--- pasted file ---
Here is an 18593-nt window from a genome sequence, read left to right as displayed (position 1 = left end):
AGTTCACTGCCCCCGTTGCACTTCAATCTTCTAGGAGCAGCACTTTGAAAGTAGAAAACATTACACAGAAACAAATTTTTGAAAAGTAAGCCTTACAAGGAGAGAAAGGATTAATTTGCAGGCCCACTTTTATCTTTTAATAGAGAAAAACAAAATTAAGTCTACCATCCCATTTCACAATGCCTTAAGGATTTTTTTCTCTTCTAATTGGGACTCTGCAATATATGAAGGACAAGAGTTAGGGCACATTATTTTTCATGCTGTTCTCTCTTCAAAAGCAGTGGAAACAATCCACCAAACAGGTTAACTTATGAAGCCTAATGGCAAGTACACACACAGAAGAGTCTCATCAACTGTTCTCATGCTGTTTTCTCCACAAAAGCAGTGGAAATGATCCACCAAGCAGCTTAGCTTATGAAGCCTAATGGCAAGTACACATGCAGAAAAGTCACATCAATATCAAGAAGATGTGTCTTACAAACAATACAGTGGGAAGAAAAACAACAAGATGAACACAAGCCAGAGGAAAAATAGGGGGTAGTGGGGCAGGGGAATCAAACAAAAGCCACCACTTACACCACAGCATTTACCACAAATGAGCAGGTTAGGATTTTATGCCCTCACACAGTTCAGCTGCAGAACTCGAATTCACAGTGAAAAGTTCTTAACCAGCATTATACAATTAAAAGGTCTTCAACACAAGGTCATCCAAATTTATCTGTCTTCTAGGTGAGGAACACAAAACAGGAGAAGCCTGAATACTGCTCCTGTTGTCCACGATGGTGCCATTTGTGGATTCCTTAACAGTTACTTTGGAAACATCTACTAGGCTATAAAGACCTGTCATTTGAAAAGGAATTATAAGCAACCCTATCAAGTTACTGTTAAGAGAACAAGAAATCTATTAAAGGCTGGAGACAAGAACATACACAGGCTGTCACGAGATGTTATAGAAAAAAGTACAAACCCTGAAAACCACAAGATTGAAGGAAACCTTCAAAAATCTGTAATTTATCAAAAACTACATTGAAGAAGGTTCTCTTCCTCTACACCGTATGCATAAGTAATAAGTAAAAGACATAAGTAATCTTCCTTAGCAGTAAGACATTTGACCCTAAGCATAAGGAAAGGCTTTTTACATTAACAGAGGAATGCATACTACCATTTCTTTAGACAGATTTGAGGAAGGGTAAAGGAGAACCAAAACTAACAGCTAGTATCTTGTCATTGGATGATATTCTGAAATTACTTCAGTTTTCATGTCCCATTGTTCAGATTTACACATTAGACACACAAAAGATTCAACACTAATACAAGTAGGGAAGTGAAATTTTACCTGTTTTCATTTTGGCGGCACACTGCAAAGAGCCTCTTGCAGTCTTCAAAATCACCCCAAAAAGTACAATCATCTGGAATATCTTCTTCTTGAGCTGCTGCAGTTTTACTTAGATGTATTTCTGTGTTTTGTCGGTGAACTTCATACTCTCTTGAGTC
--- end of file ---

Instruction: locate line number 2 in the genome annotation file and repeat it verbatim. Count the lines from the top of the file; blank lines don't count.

AGTTCACTGCCCCCGTTGCACTTCAATCTTCTAGGAGCAGCACTTTGAAAGTAGAAAACATTACACAGAAACAAATTTTTGAAAAGTAAGCCTTACAAGGAGAGAAAGGATTAATTTGCAGGCCCACTTTTATCTTTTAATAGAGAAAAACAAAATTAAGTCTACCATCCCATTTCACAATGCCTTAAGGATTTTTTTCTCTTCTAATTGGGACTCTGCAATATATGAAGGACAAGAGTTAGGGCACATTATTTTTCATGCTGTTCTCTCTTCAAAAGCAGTGGAAACAATCCACCAAACAGGTTAACTTATGAAGCCTAATGGCAAGTACACACACAGAAGAGTCTCATCAACTGTTCTCATGCTGTTTTCTCCACAAAAGCAGTGGAAATGATCCACCAAGCAGCTTAGCTTATGAAGCCTAATGGCAAGTACACATGCAGAAAAGTCACATCAATATCAAGAAGATGTGTCTTACAAACAATACAGTGGGAAGAAAAACAACAAGATGAACACAAGCCAGAGGAAAAATAGGGGGTAGTGGGGCAGGGGAATCAAACAAAAGCCACCACTTACACCACAGCATTTACCACAAATGAGCAGGTTAGGATTTTATGCCCTCACACAGTTCAGCTGCAGAACTCGAATTCACAGTGAAAAGTTCTTAACCAGCATTATACAATTAAAAGGTCTTCAACACAAGGTCATCCAAATTTATCTGTCTTCTAGGTGAGGAACACAAAACAGGAGAAGCCTGAATACTGCTCCTGTTGTCCACGATGGTGCCATTTGTGGATTCCTTAACAGTTACTTTGGAAACATCTACTAGGCTATAAAGACCTGTCATTTGAAAAGGAATTATAAGCAACCCTATCAAGTTACTGTTAAGAGAACAAGAAATCTATTAAAGGCTGGAGACAAGAACATACACAGGCTGTCACGAGATGTTATAGAAAAAAGTACAAACCCTGAAAACCACAAGATTGAAGGAAACCTTCAAAAATCTGTAATTTATCAAAAACTACATTGAAGAAGGTTCTCTTCCTCTACACCGTATGCATAAGTAATAAGTAAAAGACATAAGTAATCTTCCTTAGCAGTAAGACATTTGACCCTAAGCATAAGGAAAGGCTTTTTACATTAACAGAGGAATGCATACTACCATTTCTTTAGACAGATTTGAGGAAGGGTAAAGGAGAACCAAAACTAACAGCTAGTATCTTGTCATTGGATGATATTCTGAAATTACTTCAGTTTTCATGTCCCATTGTTCAGATTTACACATTAGACACACAAAAGATTCAACACTAATACAAGTAGGGAAGTGAAATTTTACCTGTTTTCATTTTGGCGGCACACTGCAAAGAGCCTCTTGCAGTCTTCAAAATCACCCCAAAAAGTACAATCATCTGGAATATCTTCTTCTTGAGCTGCTGCAGTTTTACTTAGATGTATTTCTGTGTTTTGTCGGTGAACTTCATACTCTCTTGAGTC